Quaker Valley boys, girls cross country aim to defend WPIAL titles
TribLIVE Sports Videos
The Quaker Valley High School boys cross country team has high hopes of winning its sixth straight WPIAL Class AA title this year.
But a lack of depth might prevent it from repeating as PIAA champion.
Quaker Valley was the first WPIAL boys cross country team to win a PIAA Class AA title since 1976.
Quaker Valley returns several top runners, including WPIAL individual champion Roy Hadfield. But reserves are inexperienced, which could pose a problem if starters are injured.
Quaker Valley lost Nat Fox, Matt Cooper and L.J. Westwood to graduation. All placed in the top eight at the WPIAL championship.
Fox, the WPIAL runner-up, was fifth at the PIAA championship.
“Repeating at WPIALs is probably a more realistic goal for us than winning again at states,” coach Dave Noyes said. “But if we stay healthy and work hard, anything can happen.
“I remember several years ago, we lost some runners. Our boys worked hard to put themselves in a position to become a state championship (caliber) team.”
Besides Hadfield, a senior, the Quakers return junior Rob Veltre, senior Josh Szymanski and sophomore Xavier Lang.
“We'll be really disappointed if we can't repeat (as WPIAL and PIAA champions),” said Veltre, who finished 11th at the WPIAL championship. “There's more pressure on us than there was a year ago, but we don't let that bother us.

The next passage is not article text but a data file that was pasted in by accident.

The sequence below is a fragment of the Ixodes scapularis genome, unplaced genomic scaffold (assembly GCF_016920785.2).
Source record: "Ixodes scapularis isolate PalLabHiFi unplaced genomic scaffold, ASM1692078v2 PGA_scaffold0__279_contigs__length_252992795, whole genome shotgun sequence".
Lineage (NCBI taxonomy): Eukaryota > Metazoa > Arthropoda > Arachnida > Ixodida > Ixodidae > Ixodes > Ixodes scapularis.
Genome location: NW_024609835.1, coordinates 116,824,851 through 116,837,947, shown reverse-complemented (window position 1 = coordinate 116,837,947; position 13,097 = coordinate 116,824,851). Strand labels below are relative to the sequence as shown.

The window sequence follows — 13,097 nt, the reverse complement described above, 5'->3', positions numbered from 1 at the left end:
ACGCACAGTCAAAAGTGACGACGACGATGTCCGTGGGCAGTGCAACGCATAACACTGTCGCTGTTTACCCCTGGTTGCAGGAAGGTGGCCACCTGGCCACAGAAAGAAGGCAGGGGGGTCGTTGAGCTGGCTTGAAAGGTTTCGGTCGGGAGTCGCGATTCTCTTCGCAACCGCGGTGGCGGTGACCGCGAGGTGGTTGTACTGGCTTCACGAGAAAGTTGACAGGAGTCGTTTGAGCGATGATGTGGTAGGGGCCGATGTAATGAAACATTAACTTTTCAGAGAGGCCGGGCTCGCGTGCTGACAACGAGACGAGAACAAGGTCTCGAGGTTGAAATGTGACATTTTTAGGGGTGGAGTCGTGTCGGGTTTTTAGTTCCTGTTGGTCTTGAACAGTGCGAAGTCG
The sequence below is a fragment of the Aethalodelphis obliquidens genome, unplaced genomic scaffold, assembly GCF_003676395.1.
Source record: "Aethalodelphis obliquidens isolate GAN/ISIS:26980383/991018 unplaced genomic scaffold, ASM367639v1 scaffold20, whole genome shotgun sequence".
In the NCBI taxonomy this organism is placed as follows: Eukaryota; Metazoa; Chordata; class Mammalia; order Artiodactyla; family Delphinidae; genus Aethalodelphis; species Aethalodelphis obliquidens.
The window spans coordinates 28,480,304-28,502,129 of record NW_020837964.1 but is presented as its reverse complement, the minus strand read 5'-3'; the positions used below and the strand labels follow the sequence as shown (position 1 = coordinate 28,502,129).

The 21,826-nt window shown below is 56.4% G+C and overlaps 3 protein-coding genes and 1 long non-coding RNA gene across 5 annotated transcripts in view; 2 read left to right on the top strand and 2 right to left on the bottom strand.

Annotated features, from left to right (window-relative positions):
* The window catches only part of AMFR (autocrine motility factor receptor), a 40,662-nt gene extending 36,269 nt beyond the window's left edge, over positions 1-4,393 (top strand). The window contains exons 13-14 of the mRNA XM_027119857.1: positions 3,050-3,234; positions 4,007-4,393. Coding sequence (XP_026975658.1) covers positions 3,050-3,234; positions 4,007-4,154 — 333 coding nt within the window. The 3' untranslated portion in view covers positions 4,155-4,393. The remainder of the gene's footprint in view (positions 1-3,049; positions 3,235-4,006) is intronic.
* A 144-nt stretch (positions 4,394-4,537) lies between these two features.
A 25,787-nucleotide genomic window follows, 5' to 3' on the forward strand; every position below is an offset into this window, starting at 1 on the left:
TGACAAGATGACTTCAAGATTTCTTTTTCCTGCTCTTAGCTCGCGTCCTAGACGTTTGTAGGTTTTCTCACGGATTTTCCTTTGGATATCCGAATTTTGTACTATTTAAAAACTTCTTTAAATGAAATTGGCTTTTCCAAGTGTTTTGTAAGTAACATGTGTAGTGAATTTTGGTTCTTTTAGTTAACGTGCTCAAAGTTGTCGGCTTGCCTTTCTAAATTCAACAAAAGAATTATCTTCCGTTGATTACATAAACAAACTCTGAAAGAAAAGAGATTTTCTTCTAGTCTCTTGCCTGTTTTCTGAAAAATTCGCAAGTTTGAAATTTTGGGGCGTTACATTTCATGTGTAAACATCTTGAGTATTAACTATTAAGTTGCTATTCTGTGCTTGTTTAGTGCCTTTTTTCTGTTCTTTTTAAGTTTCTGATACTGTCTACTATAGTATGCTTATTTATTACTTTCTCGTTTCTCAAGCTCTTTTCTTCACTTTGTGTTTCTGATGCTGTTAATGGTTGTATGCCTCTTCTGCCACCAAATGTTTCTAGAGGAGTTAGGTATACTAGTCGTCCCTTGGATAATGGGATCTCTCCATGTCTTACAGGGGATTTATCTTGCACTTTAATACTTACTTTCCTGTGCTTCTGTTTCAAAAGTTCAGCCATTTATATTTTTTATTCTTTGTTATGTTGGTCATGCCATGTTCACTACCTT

“We're trying to stay focused and encourage our young runners by giving them advice when we feel they're doing something wrong.”
The Quaker Valley girls team has lofty goals after winning its third straight WPIAL title a year ago.
Returning are seniors Lauren Ferris, Abby Rausch and Rachel Skolnekovich, as well as junior Ashley McKendry.
Freshman Hannah Bablak and junior Mary Grace Beson are first-year starters.
“The girls have more depth than the boys,” said Noyes, who also coaches the Quaker Valley girls team. “Hannah is a strong runner who did well in middle school. Mary Grace, our eighth runner last year, worked hard over the summer.
“We're counting on both of them to step up and contribute so we can win WPIALs again and improve our finish at states.”
The Quaker Valley girls team was third at the PIAA championship last fall.
The Sewickley Academy boys and girls teams expect to be serious contenders for WPIAL titles after moving to Class A.
It is the first year there is a Class A in WPIAL cross country. In previous years, teams competed only in Class AA or AAA.
The Sewickley Academy boys were 25th and the girls ninth at the WPIAL Class AA championships last season.
“Being with schools our size (in Class A) should make us much more competitive,” said Louise Pegg, in her first year as Sewickley Academy boys and girls coach.
“Competing in Class A is definitely going to help,” said senior Tori Pawk, a member of the girls team. “We're all counting on improving as individuals and as a team.”
The girls will be without WPIAL champion Caitlin Bungo, who graduated and now competes at Villanova University.
Junior Carly Little is being counted upon to ease her loss.